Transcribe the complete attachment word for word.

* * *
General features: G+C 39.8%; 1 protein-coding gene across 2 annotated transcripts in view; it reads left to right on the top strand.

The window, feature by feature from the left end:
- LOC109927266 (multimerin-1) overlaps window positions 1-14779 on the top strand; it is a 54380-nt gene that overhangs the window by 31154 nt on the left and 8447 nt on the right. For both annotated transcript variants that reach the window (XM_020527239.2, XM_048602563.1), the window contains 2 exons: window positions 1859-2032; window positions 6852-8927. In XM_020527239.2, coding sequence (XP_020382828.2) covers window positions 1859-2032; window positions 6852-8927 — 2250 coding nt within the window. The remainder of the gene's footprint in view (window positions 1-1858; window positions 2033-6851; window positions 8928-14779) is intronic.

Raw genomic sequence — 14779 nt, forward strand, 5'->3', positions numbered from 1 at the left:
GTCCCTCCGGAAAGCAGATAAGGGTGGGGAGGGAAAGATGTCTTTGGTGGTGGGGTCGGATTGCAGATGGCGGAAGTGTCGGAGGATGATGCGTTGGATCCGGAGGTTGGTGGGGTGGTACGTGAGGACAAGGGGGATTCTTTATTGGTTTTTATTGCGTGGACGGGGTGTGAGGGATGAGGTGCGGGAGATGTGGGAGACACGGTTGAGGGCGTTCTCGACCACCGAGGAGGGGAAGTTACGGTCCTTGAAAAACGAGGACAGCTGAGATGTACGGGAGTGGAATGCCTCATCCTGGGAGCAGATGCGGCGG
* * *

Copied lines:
General features: G+C 39.8%; 1 protein-coding gene across 2 annotated transcripts in view; it reads left to right on the top strand.

The window, feature by feature from the left end:
- LOC109927266 (multimerin-1) overlaps window positions 1-14779 on the top strand; it is a 54380-nt gene that overhangs the window by 31154 nt on the left and 8447 nt on the right. For both annotated transcript variants that reach the window (XM_020527239.2, XM_048602563.1), the window contains 2 exons: window positions 1859-2032; window positions 6852-8927. In XM_020527239.2, coding sequence (XP_020382828.2) covers window positions 1859-2032; window positions 6852-8927 — 2250 coding nt within the window. The remainder of the gene's footprint in view (window positions 1-1858; window positions 2033-6851; window positions 8928-14779) is intronic.

Raw genomic sequence — 14779 nt, forward strand, 5'->3', positions numbered from 1 at the left:
GTCCCTCCGGAAAGCAGATAAGGGTGGGGAGGGAAAGATGTCTTTGGTGGTGGGGTCGGATTGCAGATGGCGGAAGTGTCGGAGGATGATGCGTTGGATCCGGAGGTTGGTGGGGTGGTACGTGAGGACAAGGGGGATTCTTTATTGGTTTTTATTGCGTGGACGGGGTGTGAGGGATGAGGTGCGGGAGATGTGGGAGACACGGTTGAGGGCGTTCTCGACCACCGAGGAGGGGAAGTTACGGTCCTTGAAAAACGAGGACAGCTGAGATGTACGGGAGTGGAATGCCTCATCCTGGGAGCAGATGCGGCGG